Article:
'Buffering' Investors from Index Effect

December 29, 2003

Index industry practitioners debate the optimal strategies to reduce the hidden costs of passive investing.
Indexing is a powerful investment strategy primarily because investors gain diversified exposure to asset classes at rock bottom cost and with consistent performance.  Simplicity and portfolio transparency are two more reasons why an estimated 35% of institutional assets in the U.S. are indexed.  However, the success and popularity of indexing has created 'hidden costs' that index providers must continually seek to reduce through creative and unique benchmark methodology solutions.   This is particularly the case for 'flagship indexes' - the most popular indexes, which have billions of dollars of index-based assets tracking them.

During early December's Superbowl of Indexing Conference in Phoenix, industry practitioners presented and debated the merits of their differing approaches to combat the common problems they face.

Hidden Cost #1 - Those Pesky Front-Runners

When an index is rebalanced, or when companies enter or leave during a reconstitution, index funds and ETFs must follow suit - or endure undesirable index tracking error.  Index fund holdings are transparent; benchmark providers make index constituents available to the public.  Most indexes use objective rules-based methodologies, which means that hedge funds and speculators can predict index fund trades with a good deal of accuracy before the fact.  Indexes that use a committee format, like the S&P 500, are more difficult to forecast - although S&P publicly announces index additions and deletions before they are actually implemented.

Because of their transparency, index funds are vulnerable to 'front runners' that can bid up the price of a stock about to be added to an index, or short stocks that are due to be booted from the benchmark. On the other hand, actively managed stock funds, with their infrequent disclosure requirements, are under no constraint to tip their hand in advance of a trade.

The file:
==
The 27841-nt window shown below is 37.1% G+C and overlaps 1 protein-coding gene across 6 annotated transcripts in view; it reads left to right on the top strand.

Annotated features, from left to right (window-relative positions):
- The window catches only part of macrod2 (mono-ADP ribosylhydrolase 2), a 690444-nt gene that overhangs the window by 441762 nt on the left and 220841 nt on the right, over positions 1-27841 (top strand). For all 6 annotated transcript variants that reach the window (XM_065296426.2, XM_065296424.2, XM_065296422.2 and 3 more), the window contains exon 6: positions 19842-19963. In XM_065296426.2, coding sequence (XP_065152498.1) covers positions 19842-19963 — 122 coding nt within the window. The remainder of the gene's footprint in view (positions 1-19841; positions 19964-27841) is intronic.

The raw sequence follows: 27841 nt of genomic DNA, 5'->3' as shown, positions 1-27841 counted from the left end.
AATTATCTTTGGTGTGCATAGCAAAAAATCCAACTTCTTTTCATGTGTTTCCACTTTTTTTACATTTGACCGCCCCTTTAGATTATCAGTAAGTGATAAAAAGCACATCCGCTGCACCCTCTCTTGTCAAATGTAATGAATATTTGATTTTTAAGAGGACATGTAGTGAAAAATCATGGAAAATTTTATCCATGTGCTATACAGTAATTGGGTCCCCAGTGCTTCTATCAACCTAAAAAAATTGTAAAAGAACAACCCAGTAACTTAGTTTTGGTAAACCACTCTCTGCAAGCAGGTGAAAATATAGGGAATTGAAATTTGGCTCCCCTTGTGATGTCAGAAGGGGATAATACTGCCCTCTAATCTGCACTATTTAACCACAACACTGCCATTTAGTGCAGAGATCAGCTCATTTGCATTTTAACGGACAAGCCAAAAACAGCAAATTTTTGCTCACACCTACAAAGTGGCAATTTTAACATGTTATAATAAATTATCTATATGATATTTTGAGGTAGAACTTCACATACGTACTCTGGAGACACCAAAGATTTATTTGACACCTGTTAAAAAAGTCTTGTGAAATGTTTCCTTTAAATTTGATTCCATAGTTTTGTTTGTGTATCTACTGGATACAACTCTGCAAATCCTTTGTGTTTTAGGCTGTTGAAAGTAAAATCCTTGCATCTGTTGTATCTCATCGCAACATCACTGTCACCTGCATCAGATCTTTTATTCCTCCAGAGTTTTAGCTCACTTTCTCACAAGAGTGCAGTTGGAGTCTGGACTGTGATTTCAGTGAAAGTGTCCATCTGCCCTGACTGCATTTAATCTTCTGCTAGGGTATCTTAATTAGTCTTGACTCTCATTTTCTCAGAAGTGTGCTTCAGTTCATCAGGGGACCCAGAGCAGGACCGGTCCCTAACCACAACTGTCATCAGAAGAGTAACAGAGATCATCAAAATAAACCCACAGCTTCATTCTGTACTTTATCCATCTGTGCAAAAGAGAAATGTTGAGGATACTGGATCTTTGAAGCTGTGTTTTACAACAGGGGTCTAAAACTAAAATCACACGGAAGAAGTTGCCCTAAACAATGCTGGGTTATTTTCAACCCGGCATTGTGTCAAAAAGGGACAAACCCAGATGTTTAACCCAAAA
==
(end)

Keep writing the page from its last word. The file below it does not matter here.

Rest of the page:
"A stock price normally jumps at the moment it is announced that the stock will enter an index like the S&P 500," said Gus Sauter, Chief Investment Officer at indexing giant the Vanguard Group.  "Hedge funds leverage themselves heavily to take advantage of this 'index effect.' Hedge funds build up their inventory of the added stock to dump on index funds."

The bottom line is that index investors can suffer lower returns as a result of this predatory - yet perfectly legal - practice.

"Front runners damage indexers," said Jim Creighton, Chief Investment Officer of Northern Trust Global Investments. "An estimated $25 billion [25 basis points a year] was lost by S&P index funds to front runners in the past decade," he claimed during a panel discussion. (1)

During an index reconstitution, index funds are essentially playing a high-stakes game of poker against front running adversaries- but with their cards turned over for all to see.  The problem is even more pronounced in the small-cap arena, where many of the stocks are illiquid.

"It's all about a balance between transaction costs and index tracking error," said Sauter, who is widely regarded as one of the game's best players.

"Indexers have an advantage over traders because indexers know when they themselves will trade, but battling front runners invariably results in tracking error," said Creighton.

Essentially, the best way for index funds to combat front-runners is to be unpredictable.  This fact was evidenced when MSCI ran parallel indexes during the transition to free float (discussed more below) a few years ago.  Many indexers made the switch early, so they weren't there at the later transition date, and front-runners found themselves in the middle of a bloodbath.

Hidden Cost #2 - Turnover and Buffer Zones

Traditionally, when stocks move back and forth between small-, mid-, and large-cap indexes they do so in an 'all or none' fashion.  Therefore, index funds are required to sell or buy a stock within a short time period, which leads to turnover.  For example, the small-cap Russell 2000 index reconstitutes only once a year, which Russell says provides the optimal balance between representation and turnover.